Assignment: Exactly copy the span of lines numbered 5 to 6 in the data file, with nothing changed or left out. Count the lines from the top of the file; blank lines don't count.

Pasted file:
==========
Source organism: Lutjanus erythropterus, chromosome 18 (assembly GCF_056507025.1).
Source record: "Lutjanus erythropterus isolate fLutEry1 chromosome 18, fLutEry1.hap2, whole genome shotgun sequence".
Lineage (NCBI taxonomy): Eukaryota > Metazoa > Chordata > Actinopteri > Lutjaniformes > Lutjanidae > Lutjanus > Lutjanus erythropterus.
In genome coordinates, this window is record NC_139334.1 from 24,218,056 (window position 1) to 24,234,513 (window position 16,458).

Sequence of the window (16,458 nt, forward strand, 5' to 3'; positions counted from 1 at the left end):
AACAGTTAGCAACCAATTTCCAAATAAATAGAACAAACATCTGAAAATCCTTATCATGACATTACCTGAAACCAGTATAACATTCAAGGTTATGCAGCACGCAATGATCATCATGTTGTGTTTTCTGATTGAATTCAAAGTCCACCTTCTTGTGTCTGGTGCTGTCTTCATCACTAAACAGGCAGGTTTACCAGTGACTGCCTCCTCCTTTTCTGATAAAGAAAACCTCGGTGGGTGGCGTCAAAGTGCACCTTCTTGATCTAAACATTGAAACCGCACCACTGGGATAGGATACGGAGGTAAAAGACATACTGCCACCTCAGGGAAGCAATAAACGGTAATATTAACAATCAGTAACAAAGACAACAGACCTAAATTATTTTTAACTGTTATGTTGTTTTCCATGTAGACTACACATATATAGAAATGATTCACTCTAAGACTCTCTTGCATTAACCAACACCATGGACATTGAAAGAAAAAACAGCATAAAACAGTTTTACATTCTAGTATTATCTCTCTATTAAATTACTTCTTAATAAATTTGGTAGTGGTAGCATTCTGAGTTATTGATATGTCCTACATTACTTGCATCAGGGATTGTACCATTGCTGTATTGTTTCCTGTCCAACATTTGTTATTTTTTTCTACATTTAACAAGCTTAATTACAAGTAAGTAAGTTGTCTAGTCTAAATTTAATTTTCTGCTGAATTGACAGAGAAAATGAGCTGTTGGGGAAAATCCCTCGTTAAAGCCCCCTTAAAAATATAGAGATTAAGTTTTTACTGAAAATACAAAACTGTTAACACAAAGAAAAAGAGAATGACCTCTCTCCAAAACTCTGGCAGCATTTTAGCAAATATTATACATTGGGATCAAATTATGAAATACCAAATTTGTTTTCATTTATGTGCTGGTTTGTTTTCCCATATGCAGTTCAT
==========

Sequence of the window (16,458 nt, forward strand, 5' to 3'; positions counted from 1 at the left end):
AACAGTTAGCAACCAATTTCCAAATAAATAGAACAAACATCTGAAAATCCTTATCATGACATTACCTGAAACCAGTATAACATTCAAGGTTATGCAGCACGCAATGATCATCATGTTGTGTTTTCTGATTGAATTCAAAGTCCACCTTCTTGTGTCTGGTGCTGTCTTCATCACTAAACAGGCAGGTTTACCAGTGACTGCCTCCTCCTTTTCTGATAAAGAAAACCTCGGTGGGTGGCGTCAAAGTGCACCTTCTTGATCTAAACATTGAAACCGCACCACTGGGATAGGATACGGAGGTAAAAGACATACTGCCACCTCAGGGAAGCAATAAACGGTAATATTAACAATCAGTAACAAAGACAACAGACCTAAATTATTTTTAACTGTTATGTTGTTTTCCATGTAGACTACACATATATAGAAATGATTCACTCTAAGACTCTCTTGCATTAACCAACACCATGGACATTGAAAGAAAAAACAGCATAAAACAGTTTTACATTCTAGTATTATCTCTCTATTAAATTACTTCTTAATAAATTTGGTAGTGGTAGCATTCTGAGTTATTGATATGTCCTACATTACTTGCATCAGGGATTGTACCATTGCTGTATTGTTTCCTGTCCAACATTTGTTATTTTTTTCTACATTTAACAAGCTTAATTACAAGTAAGTAAGTTGTCTAGTCTAAATTTAATTTTCTGCTGAATTGACAGAGAAAATGAGCTGTTGGGGAAAATCCCTCGTTAAAGCCCCCTTAAAAATATAGAGATTAAGTTTTTACTGAAAATACAAAACTGTTAACACAAAGAAAAAGAGAATGACCTCTCTCCAAAACTCTGGCAGCATTTTAGCAAATATTATACATTGGGATCAAATTATGAAATACCAAATTTGTTTTCATTTATGTGCTGGTTTGTTTTCCCATATGCAGTTCAT